This article needs additional citations for verification. Please help improve this article by adding citations to reliable sources. Unsourced material may be challenged and removed.Find sources: "Tribe" Native American – news · newspapers · books · scholar · JSTOR (December 2021) (Learn how and when to remove this message)
Map of current states with U.S. federally recognized tribes marked in yellow and states with no federally recognized tribes marked in gray

In the United States, an American Indian tribe, Native American tribe, Alaska Native village, Indigenous tribe or Tribal nation may be any current or historical tribe, band, nation, or community of Native Americans in the United States. Modern forms of these entities are often associated with land or territory of an Indian reservation. "Federally recognized Indian tribe" is a legal term in United States law with a specific meaning.

A Native American tribe recognized by the United States government possesses tribal sovereignty, a "dependent sovereign nation" status with the Federal Government that is similar to that of a state in some situations, and that of a nation in others, holding a government-to-government relationship with the federal government of the United States.

Many terms used to describe Indigenous peoples of the United States are contested but have legal definitions that are not always understood by the general public.

Legal definition in the United States

Main articles: Federally-recognized tribes and State-recognized tribes

The term tribe is defined in the United States for some federal government purposes to include only tribes that are federally recognized by the Bureau of Indian Affairs (BIA), established pursuant to the Alaska Native Claims Settlement Act [43 U.S.C. 1601 et seq.]. Such tribes, including Alaska Native village or regional or village corporations recognized as such, are known as "federally recognized tribes" and are eligible for special programs and services provided by the United States. The BIA, part of the US Department of the Interior, issues Certificate of Degree of Indian Blood, which tribes use as a basis for tribal enrollment.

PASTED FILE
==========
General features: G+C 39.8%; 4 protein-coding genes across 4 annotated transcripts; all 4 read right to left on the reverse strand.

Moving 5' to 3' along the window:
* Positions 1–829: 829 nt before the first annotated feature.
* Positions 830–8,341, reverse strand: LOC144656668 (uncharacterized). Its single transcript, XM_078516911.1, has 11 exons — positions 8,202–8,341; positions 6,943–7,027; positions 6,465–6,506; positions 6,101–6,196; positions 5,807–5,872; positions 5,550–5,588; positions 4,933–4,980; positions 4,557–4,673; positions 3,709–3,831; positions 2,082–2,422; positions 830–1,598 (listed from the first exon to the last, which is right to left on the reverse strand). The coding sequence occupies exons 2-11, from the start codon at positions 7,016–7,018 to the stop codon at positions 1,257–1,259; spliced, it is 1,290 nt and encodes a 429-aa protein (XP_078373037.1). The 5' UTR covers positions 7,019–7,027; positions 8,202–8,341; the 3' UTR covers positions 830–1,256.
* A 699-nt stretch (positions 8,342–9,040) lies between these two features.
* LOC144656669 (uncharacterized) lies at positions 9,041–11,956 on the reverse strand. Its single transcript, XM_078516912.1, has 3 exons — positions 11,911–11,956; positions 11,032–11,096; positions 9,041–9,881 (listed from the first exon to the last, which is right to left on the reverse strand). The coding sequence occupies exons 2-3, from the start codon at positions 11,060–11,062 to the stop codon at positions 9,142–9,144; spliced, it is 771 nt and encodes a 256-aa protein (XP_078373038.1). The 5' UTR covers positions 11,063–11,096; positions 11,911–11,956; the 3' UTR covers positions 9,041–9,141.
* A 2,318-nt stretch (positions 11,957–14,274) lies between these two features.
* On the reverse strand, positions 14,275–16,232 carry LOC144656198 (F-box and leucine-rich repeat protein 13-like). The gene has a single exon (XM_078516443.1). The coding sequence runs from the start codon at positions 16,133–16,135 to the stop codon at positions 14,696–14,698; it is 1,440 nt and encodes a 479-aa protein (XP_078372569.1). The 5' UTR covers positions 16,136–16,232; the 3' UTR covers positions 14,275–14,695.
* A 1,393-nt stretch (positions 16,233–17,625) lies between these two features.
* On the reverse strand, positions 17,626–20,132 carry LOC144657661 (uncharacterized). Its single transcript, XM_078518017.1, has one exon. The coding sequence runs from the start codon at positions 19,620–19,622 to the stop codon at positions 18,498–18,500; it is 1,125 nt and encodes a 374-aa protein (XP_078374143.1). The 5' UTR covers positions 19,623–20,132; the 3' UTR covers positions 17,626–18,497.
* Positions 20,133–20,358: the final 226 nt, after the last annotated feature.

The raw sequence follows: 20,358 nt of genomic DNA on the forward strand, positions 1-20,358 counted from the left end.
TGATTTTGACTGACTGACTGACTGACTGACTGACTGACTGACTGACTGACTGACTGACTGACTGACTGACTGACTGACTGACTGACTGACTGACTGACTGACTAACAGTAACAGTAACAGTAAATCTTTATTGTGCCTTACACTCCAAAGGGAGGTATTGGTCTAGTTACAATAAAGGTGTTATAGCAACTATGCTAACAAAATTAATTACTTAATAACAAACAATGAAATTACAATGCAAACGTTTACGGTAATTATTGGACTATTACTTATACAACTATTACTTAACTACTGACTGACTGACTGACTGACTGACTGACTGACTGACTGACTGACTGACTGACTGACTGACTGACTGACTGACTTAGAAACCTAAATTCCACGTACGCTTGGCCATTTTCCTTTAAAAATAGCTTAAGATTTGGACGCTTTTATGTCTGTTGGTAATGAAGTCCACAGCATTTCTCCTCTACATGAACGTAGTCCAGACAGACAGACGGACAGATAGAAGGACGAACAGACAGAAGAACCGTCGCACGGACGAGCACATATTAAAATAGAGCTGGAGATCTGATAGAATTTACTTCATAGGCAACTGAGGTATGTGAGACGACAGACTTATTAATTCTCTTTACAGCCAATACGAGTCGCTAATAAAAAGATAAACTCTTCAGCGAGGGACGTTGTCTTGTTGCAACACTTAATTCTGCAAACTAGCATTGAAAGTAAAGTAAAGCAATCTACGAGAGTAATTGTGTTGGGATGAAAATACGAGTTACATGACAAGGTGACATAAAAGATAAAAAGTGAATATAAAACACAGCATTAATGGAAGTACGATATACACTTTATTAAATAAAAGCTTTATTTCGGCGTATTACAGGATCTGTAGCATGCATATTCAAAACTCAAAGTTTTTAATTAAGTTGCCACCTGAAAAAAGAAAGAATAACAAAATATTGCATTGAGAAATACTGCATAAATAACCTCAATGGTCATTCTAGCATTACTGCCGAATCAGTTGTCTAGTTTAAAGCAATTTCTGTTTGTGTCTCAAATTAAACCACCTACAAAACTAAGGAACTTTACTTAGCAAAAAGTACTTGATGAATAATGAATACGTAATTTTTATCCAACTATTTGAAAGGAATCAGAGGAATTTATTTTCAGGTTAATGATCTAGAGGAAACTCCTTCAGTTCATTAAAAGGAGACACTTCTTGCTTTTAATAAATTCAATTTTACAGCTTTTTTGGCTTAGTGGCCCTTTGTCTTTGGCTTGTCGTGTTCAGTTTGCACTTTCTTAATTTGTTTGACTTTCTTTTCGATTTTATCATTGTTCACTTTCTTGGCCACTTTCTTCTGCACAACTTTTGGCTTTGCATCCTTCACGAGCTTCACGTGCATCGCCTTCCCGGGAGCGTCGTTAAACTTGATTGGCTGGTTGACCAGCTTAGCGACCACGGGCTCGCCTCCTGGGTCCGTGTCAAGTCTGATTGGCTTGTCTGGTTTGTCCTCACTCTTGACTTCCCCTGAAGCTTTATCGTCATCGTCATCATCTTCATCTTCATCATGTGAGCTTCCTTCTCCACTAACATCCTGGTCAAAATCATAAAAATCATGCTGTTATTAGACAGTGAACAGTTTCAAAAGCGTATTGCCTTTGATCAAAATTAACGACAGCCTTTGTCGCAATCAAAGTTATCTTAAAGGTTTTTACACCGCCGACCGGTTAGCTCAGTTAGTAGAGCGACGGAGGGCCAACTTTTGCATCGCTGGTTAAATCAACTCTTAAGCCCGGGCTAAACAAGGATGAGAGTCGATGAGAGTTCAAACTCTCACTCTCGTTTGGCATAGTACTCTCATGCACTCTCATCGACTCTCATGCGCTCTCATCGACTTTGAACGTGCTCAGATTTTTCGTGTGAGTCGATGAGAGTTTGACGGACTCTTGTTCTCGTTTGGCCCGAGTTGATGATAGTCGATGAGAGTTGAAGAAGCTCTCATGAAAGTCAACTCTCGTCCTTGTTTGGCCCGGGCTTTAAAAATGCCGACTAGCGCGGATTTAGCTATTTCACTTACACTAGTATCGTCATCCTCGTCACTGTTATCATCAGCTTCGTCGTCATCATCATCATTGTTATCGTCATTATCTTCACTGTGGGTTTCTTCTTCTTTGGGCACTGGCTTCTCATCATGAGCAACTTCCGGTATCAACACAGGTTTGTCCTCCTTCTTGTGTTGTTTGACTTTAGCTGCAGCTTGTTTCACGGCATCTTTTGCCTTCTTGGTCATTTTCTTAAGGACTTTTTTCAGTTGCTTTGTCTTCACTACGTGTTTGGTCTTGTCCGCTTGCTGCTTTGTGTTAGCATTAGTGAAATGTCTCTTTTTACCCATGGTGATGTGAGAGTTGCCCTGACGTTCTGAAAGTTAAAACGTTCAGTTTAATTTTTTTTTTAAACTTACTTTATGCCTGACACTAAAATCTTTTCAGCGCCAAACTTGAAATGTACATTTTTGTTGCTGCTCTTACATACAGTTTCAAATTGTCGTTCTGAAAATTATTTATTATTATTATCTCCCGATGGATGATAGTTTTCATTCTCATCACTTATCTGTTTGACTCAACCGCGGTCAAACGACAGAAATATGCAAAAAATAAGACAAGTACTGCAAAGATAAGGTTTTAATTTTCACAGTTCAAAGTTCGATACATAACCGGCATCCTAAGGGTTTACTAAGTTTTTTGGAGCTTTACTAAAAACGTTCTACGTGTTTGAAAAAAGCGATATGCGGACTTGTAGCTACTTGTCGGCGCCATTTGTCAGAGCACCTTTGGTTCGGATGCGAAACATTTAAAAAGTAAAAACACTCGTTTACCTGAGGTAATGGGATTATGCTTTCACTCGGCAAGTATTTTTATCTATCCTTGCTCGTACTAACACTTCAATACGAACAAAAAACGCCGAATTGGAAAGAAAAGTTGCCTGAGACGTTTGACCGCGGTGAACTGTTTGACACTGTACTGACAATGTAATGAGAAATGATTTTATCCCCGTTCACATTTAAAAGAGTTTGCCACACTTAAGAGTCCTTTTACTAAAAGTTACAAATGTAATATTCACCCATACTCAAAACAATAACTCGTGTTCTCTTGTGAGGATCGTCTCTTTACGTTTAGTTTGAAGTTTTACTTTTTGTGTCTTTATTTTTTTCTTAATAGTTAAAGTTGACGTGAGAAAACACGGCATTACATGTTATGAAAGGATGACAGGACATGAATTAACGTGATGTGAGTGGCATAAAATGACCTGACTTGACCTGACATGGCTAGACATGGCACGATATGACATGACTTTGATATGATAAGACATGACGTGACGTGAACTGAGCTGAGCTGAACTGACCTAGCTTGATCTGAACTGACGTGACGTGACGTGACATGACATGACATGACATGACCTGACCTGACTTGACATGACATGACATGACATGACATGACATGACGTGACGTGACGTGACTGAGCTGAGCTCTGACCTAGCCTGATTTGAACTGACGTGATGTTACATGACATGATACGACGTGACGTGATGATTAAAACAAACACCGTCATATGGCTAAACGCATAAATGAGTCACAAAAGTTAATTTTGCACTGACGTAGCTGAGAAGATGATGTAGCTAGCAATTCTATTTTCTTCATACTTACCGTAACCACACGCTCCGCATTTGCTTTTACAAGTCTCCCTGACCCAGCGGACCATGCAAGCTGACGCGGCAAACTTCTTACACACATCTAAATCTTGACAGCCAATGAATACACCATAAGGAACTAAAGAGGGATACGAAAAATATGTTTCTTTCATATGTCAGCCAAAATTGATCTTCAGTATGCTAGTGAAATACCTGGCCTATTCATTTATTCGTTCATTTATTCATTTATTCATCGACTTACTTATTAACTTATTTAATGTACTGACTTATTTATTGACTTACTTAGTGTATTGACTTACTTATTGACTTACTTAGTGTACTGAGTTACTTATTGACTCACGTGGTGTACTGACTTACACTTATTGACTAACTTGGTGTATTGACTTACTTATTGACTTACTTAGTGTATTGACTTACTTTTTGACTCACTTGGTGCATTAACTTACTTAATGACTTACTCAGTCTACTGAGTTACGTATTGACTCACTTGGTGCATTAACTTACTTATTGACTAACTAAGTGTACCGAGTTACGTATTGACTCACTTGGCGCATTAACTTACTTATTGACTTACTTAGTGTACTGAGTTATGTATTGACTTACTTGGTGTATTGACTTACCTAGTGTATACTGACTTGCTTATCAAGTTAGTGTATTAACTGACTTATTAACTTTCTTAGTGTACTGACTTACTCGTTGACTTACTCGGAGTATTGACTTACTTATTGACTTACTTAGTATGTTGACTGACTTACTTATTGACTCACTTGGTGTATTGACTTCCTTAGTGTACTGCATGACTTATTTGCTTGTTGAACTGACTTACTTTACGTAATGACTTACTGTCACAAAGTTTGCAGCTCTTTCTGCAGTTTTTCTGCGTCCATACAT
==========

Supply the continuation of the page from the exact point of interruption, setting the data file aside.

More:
Some tribes, such as the United Houma Nation, do not have federal recognition, but are recognized at the state level using procedures defined by various states, without regard to federal recognition. Other organizations self-identify as Native American tribes for a variety of reasons; they may be a scattered tribe who no longer exist as an organized nation, or they have not completed the certification process established by the government entities in question, they may have lost their recognition, or they may be a group of non-Native individuals seeking recognition as a tribe for other reasons.

Some federally recognized tribes are confederacies of more than one tribe. Historically, the State of California formed rancherias and Nevada formed Indian Colonies. Multiethnic entities were formed by the U.S. federal government or by treaty with the U.S. government for the purpose of being assigned to reservations. For example, 19 tribes that existed in 1872 combined at that time to form the Colville Confederated Tribes, which is now the single federally recognized tribe, Colville Indian Reservation in Washington state.

Other uses

Further information: Tribe

The international meaning of the English word tribe is a people organized with a non–state government, who typically claim descent from a common founder and who speaks the same language.

In addition to their status as legal entities, tribes have political, social, and historical rights and responsibilities. The term also refers to communities of Native Americans who historically inhabit a particular landbase and share a language and culture.[1]

See also


  1. ^ "Tribal Nations FAQs". United States Department of Energy.